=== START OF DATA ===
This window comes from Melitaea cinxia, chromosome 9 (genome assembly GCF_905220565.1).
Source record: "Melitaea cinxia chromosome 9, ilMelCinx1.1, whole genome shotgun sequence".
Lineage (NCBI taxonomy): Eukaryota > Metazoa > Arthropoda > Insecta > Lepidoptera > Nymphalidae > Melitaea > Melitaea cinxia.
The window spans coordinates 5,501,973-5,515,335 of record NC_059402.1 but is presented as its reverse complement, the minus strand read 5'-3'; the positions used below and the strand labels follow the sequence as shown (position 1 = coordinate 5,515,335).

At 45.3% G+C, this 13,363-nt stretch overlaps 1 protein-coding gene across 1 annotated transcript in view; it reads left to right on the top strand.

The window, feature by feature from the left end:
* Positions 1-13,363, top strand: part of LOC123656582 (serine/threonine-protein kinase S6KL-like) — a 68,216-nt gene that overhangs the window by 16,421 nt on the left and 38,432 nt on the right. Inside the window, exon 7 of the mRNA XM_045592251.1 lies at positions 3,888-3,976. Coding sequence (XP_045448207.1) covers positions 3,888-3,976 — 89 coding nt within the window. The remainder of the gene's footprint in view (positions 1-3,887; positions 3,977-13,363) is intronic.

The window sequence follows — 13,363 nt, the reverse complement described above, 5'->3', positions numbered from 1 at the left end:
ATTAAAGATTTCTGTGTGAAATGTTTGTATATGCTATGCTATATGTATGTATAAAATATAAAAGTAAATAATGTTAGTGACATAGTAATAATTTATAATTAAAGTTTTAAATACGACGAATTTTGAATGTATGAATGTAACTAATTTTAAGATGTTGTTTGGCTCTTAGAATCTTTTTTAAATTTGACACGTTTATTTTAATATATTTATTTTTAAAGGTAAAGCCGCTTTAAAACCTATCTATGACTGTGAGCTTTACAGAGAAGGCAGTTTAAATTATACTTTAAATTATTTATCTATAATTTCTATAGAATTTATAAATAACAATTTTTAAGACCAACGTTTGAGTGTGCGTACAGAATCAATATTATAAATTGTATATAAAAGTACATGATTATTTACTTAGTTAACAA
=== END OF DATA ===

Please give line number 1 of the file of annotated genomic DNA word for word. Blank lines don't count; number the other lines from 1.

This window comes from Melitaea cinxia, chromosome 9 (genome assembly GCF_905220565.1).